the power of Yes
“EB not know how to fix this bracelet.”
It’s today’s tempest in a teapot. A flimsy plastic purple bracelet (“Hey mom. This EB’s fav-0-rite color.”) has had the audacity to lose a strip of the plastic flowers circumnavigating the bangle. Great consternation from someone whose fingers lack the mature dexterity to weave the obstinant flowers back into place. “Hey mom…” I brace myself for scheduling surgery on something that cost all of $0.000012 to make. It will cost me at least three minutes of my day to fix. Let’s review: the durn thing cost all of $0.000012 to make.
“Hey mom. Daddy fix this when Daddy get home.”
So there’s another superstar on the scene these days. Then again, like all the post-modern heroes of our day, this superstar doesn’t always get it right.
“Hey mom…” We’re on the steps this time, hand in hand, one small socked foot held in limbo between steps nine and ten. “Hey mom. Daddy not get EB bandaids for EB’s thumb.” The thumb in question was yesterday’s tempest in a teapot. This once-upon-a-baby who once-upon-a-time couldn’t twitch a muscle without me knowing it procured her first paper cut somehow somewhere. Brave little thing that she is, she uttered no complaint other than a repeated declaration of surprise throughout the day: “Thumb hurt. Hey mom, EB’s thumb hurt.” After examining said thumb with squinted eyes and a double magnifying glass, I did indeed find the fine slice through the pad of her thumb. I fobbed off treatment to the superstar waiting in the wings: “Maybe you and Daddy can go pick out bandaids at the store when he gets home.”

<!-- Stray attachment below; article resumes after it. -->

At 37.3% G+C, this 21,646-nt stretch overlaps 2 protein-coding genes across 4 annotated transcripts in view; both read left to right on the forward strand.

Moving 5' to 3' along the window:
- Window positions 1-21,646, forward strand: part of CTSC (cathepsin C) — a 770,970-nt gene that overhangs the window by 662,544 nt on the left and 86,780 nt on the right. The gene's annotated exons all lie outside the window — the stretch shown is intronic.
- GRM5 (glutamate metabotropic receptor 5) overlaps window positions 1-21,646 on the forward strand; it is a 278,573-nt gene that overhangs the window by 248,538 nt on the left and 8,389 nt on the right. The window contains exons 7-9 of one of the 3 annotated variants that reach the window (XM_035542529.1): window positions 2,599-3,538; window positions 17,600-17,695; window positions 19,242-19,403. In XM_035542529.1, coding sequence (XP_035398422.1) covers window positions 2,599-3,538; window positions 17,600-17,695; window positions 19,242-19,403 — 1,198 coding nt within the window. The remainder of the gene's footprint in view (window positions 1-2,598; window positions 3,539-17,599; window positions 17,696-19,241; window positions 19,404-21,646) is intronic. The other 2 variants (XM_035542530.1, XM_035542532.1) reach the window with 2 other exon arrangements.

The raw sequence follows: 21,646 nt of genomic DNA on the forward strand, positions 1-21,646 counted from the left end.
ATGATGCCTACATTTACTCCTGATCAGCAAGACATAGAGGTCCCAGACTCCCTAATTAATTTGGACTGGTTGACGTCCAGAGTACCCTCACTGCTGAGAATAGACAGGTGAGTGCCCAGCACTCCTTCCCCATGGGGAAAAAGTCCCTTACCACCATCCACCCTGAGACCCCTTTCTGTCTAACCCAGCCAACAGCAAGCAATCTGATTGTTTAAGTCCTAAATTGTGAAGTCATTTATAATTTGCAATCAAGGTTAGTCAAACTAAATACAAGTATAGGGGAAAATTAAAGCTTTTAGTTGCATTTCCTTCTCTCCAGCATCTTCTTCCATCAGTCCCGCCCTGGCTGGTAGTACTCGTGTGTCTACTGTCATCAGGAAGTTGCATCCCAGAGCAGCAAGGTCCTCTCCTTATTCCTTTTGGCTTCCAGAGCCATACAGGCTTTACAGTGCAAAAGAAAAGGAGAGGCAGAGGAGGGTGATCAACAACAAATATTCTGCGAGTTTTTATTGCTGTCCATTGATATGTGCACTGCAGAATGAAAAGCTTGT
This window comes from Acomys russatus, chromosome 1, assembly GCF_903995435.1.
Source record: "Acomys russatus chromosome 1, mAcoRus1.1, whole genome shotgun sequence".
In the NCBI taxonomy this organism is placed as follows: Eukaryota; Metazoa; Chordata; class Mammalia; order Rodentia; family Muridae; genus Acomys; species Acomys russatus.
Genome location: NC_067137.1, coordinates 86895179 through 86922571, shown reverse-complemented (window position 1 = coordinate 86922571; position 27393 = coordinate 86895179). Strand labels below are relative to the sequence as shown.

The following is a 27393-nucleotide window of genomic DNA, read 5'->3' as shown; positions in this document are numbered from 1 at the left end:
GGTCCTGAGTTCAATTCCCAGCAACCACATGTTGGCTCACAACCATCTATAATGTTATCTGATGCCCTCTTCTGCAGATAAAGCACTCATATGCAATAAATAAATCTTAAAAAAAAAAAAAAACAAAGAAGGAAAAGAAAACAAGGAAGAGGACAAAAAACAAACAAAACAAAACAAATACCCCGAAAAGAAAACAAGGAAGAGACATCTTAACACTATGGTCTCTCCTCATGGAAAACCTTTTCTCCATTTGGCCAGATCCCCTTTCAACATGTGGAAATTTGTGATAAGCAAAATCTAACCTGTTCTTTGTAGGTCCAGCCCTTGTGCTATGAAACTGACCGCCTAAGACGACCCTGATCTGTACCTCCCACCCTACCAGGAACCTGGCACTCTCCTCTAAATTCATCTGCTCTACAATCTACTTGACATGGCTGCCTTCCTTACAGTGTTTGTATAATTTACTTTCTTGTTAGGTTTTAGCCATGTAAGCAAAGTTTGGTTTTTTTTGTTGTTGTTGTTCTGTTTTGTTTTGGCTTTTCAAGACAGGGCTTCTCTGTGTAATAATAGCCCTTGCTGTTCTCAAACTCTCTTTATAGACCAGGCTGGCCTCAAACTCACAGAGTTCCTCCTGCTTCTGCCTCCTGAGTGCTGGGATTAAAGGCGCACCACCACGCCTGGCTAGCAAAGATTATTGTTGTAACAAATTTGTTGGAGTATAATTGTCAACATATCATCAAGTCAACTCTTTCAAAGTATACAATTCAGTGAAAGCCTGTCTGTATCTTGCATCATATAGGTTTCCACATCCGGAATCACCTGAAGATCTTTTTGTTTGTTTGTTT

She likes purple.
She thinks she wants purple Dora bandaids.
As far as I’m concerned, her wish is my command.
Like her wish for ice cream with M&Ms on top. And ride number three on the carousel (and because it’s all about the little things, she chose the seal first, the purple dragon second, and the panther third). And “Take off shoes, Mama. Run around in grass.”
So I do take off my shoes and run around in the grass, following her lead of spirals leading nowhere (which in essence is everywhere) and let my toes remember what it feels like to have the springy squish of green beneath them.
What is childhood for if not the utter liberty to laugh and squeal and collapse exhausted in the summer grass?
Sometimes “Yes” is the most powerful tool in a parent’s arsenal.
Yes, you may pick the Dora bandaids.
Yes, you may have M&Ms on that.
Yes, you may have one more ride.
Yes, I’ll run barefoot with you over the lawn.
Yes, I’ll fix that purple bracelet, no matter the cost.
When it becomes far too easy in life to let slip the automatic “No,” perhaps it’s time to reconsider the occasional benefits of “Yes.” That, or the magical phrase, “Go ask Daddy…”
Nothing says summer quite like ice cream and carousel rides, unless it’s a romp through a grassy field. To combine all three into a great day of Pittsburgh fun, take EB’s suggestion to kick off your shoes at Schenley Plaza and don’t forget to top your ice cream from Dave & Andy’s with a multi-colored dash of M&Ms.